Dong quai is in Cold Snap and OHCO-Motion in appropriate amounts. The outcome to the various systems is strengthening and harmonizing. This effect cannot be attributed to the individual parts but rather to the whole of the synthesis that makes a complete formula. It is balance that makes Cold Snap and OHCO-Motion so extraordinary. The best way to judge them is to try them. Since dong quai does not act as a stimulant, the results are cumulative. You will be able to experience it as an ideal part of a combination of ingredients in balanced proportions for Westerners.
The Food and Drug administration has warned the American public to avoid dozens of over-the-counter cold remedies and/or appetite suppressants that contain the ingredient phenylpropanolamine (PPA) which may cause hemorrhagic strokes.
It appears that these side effects are most prevalent in young women. According to a recent AP article, "...The ingredient, called phenylpropanolamine or PPA, is found in products ranging from Dexatrim to Triaminic." The FDA is in the process of formally banning PPA, and has asked manufacturers to stop selling the products that contain PPA voluntarily. "We suggest you stop taking the drug immediately and use an alternative," says an FDA warning issued for consumers.
The OHCO formula Cold Snap is totally herbal and does NOT contain, and has never contained PPA. Cold Snap is based on the idea of strengthening the body's innate strength or "righteous chi." The benefits of this strengthening are quite remarkable. See other articles on this web site for further information.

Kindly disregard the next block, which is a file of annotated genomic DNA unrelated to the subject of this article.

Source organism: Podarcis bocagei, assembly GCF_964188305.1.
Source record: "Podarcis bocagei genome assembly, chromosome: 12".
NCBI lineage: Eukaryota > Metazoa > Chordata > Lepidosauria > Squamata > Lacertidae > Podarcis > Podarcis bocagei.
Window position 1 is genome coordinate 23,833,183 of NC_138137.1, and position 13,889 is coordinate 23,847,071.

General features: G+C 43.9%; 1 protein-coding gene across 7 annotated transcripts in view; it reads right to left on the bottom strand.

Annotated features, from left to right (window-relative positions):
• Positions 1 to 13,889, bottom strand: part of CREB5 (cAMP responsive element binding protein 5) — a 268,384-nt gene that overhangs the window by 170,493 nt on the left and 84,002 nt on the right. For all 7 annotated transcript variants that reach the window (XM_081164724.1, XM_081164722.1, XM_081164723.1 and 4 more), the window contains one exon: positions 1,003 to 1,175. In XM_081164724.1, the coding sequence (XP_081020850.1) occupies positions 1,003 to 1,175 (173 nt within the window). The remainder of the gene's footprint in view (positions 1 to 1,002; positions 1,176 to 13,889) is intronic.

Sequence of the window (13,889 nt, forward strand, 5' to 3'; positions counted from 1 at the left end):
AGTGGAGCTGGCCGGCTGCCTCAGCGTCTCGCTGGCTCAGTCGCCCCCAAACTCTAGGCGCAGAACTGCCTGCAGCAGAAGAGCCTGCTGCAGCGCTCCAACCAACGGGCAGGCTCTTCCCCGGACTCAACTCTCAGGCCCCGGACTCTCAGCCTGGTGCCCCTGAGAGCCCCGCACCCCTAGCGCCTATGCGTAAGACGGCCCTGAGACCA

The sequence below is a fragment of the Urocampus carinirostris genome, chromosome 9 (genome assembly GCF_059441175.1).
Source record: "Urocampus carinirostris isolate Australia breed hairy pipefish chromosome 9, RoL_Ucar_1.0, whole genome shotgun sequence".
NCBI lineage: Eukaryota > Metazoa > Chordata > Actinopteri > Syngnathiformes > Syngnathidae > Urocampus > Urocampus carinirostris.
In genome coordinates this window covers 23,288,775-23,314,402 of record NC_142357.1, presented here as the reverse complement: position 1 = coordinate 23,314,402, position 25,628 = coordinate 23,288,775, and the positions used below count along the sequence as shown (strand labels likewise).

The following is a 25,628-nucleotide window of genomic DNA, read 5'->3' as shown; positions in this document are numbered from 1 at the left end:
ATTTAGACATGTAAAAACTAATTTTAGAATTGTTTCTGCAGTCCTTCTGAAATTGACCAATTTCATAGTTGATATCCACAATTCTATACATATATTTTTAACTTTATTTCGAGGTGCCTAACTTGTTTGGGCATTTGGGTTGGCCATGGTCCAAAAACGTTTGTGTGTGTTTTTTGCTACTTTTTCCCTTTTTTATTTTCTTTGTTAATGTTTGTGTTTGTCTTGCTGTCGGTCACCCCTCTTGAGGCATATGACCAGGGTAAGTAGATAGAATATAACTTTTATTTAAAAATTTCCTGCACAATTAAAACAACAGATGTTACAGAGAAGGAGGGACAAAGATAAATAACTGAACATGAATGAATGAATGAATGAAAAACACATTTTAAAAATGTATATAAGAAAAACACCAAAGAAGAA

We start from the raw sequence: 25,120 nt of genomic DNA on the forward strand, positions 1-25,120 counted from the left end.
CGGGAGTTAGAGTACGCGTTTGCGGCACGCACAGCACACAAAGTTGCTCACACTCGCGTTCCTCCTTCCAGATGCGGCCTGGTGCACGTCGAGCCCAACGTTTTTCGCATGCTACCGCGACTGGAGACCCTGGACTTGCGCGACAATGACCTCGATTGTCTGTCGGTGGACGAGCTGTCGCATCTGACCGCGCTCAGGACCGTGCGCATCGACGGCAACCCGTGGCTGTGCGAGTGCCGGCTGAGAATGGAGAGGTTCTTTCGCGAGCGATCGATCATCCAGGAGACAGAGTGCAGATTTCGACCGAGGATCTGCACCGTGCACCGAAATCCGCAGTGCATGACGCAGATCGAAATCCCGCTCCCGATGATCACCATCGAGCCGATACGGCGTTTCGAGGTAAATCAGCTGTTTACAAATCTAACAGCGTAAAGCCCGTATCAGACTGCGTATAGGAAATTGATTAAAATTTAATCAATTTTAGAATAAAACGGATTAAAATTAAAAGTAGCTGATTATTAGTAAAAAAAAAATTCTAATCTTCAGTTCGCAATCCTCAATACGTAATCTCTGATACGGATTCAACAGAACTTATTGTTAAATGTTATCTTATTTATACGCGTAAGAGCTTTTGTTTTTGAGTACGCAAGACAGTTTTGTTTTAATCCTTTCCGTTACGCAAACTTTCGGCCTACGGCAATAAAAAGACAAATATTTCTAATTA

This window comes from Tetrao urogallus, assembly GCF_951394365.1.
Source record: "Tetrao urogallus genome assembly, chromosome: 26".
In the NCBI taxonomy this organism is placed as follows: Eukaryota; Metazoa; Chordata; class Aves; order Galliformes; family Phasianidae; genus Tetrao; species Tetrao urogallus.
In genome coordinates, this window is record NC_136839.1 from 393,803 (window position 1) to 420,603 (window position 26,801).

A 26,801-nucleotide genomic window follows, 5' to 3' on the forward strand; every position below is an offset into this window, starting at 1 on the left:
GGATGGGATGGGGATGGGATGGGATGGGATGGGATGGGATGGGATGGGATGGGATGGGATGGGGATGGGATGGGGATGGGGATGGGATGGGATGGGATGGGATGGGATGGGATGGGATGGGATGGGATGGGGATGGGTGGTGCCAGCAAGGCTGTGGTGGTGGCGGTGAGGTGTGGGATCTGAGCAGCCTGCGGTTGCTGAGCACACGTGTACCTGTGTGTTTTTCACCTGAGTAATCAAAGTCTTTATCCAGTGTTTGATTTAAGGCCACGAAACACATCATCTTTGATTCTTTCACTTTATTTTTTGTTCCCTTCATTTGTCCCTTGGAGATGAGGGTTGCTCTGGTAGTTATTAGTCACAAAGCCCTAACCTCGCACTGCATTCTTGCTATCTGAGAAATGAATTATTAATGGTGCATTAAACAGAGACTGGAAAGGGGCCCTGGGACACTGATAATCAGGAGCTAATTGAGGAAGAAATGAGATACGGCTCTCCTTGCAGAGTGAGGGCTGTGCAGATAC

Ma huang is a Chinese herb that has received a lot of press lately. It is NOT an ingredient in any of OHCO's formulas. The herb requires discussion because its misuse has raised many questions and the implications go beyond health into political and economic considerations. A closer look at ma huang is a good way to understand more about what is being offered in the retail setting in the herbal product category.
Also known as ephedra or, in its extracted pharmaceutical state, ephedrine, ma huang can be abused to achieve an amphetamine-like high. Certain products available in the marketplace are promoted as euphoria inducing and carry names like Herbal Ecstasy, Ultimate Xphoria, Cloud 9, Hextasy, and Legal Weed. They have been banned in several states, voluntarily removed in others, and federal legislation is under consideration. Ma huang has also been touted as a natural alternative for weight control and a substitute for the recalled prescription drug combination commonly know as fen-phen. The FDA has just concluded its comment time on this herb and will soon issue regulations concerning its use. Does this mean ma huang is a "horrible drug?"